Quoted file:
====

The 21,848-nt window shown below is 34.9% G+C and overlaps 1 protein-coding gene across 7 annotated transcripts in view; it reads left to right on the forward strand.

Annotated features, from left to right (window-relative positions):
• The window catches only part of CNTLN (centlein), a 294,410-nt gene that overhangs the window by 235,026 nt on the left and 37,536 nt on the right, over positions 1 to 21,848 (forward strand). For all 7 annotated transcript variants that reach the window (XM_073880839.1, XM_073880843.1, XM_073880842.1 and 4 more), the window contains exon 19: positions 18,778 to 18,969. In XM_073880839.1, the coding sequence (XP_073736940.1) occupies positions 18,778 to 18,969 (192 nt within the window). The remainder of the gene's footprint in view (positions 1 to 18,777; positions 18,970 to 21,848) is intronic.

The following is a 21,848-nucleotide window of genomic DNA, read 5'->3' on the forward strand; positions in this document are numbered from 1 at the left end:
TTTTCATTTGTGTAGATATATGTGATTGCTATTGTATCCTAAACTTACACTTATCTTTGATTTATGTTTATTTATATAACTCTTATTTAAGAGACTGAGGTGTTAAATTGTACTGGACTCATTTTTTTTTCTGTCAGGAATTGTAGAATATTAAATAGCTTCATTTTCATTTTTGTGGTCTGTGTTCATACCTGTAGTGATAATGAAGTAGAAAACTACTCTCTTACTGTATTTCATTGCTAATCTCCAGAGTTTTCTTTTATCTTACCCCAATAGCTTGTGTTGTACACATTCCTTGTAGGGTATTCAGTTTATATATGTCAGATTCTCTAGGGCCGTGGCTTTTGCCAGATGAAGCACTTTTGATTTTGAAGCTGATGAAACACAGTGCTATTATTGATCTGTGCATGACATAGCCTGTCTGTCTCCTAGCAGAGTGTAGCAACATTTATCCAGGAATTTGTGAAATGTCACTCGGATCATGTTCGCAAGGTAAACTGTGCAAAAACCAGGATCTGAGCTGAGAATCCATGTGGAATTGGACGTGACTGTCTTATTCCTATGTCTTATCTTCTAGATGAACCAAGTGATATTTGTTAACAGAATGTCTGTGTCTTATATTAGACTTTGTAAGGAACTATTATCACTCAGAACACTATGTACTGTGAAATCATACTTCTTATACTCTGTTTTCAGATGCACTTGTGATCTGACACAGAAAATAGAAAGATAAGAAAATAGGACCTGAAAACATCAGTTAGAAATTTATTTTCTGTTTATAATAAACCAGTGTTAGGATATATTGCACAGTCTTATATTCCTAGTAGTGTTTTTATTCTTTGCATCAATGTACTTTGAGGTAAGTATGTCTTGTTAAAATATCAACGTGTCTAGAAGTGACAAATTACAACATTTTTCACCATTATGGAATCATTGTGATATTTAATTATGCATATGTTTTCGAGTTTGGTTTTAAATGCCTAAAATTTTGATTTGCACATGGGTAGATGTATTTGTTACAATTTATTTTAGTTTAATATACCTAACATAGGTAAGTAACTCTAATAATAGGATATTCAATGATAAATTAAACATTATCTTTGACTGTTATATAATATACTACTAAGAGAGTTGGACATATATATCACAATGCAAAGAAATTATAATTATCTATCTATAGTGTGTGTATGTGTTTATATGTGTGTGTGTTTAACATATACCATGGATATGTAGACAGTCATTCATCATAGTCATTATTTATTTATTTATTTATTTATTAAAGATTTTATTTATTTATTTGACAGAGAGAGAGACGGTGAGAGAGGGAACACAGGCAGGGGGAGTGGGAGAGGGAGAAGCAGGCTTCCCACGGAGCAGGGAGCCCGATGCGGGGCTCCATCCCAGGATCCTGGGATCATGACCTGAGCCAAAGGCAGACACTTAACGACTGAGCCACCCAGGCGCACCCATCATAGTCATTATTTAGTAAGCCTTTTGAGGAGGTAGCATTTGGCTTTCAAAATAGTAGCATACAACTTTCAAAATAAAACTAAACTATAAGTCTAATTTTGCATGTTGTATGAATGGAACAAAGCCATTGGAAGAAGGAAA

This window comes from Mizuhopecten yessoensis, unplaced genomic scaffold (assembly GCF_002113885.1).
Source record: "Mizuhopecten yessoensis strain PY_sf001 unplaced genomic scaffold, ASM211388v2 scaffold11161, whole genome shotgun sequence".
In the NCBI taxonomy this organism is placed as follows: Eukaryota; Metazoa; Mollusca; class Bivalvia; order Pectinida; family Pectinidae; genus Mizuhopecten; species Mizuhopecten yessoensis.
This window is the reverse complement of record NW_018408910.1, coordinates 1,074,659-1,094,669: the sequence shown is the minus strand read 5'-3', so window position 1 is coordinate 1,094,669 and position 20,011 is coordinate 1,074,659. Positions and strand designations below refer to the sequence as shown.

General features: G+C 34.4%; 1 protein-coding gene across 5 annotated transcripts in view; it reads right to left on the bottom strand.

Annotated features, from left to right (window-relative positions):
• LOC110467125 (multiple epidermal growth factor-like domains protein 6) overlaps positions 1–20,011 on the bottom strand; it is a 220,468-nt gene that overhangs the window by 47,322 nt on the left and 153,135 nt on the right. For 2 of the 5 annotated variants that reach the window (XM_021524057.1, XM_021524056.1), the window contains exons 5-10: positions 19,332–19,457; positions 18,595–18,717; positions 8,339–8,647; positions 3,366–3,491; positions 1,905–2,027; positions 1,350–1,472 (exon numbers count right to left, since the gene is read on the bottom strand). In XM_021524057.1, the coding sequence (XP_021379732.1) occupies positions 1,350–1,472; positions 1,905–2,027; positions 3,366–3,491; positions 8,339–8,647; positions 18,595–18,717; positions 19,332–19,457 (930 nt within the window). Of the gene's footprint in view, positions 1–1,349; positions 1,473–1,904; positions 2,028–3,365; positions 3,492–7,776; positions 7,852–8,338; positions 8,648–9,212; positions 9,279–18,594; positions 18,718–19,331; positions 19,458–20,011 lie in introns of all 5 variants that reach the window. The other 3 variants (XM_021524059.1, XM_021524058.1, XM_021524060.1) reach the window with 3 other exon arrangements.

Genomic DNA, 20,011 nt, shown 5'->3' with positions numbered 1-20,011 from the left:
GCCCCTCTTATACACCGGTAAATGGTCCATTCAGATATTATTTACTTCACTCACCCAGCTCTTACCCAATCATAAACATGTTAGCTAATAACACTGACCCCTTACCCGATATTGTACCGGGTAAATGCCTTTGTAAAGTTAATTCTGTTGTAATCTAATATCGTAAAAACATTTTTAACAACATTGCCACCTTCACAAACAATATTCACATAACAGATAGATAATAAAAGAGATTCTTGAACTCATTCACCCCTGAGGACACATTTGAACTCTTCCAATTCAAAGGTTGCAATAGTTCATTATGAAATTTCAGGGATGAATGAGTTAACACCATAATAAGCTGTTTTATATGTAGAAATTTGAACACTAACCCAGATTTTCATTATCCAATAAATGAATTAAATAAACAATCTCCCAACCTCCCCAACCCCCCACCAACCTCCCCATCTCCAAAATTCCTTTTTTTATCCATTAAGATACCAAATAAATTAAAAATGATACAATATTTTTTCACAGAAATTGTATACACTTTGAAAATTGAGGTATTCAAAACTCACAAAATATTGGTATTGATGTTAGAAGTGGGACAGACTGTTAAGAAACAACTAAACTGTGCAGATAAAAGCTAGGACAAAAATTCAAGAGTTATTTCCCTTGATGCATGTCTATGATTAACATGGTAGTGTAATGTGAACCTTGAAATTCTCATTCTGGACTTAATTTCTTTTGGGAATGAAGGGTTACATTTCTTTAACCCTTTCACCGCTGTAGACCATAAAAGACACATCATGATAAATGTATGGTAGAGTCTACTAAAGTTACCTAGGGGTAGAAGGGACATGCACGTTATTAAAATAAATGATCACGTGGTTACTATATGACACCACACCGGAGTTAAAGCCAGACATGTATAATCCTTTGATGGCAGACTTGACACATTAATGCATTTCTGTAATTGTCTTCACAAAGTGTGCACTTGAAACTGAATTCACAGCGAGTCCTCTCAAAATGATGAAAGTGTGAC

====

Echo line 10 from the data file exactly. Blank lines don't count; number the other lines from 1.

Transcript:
General features: G+C 34.4%; 1 protein-coding gene across 5 annotated transcripts in view; it reads right to left on the bottom strand.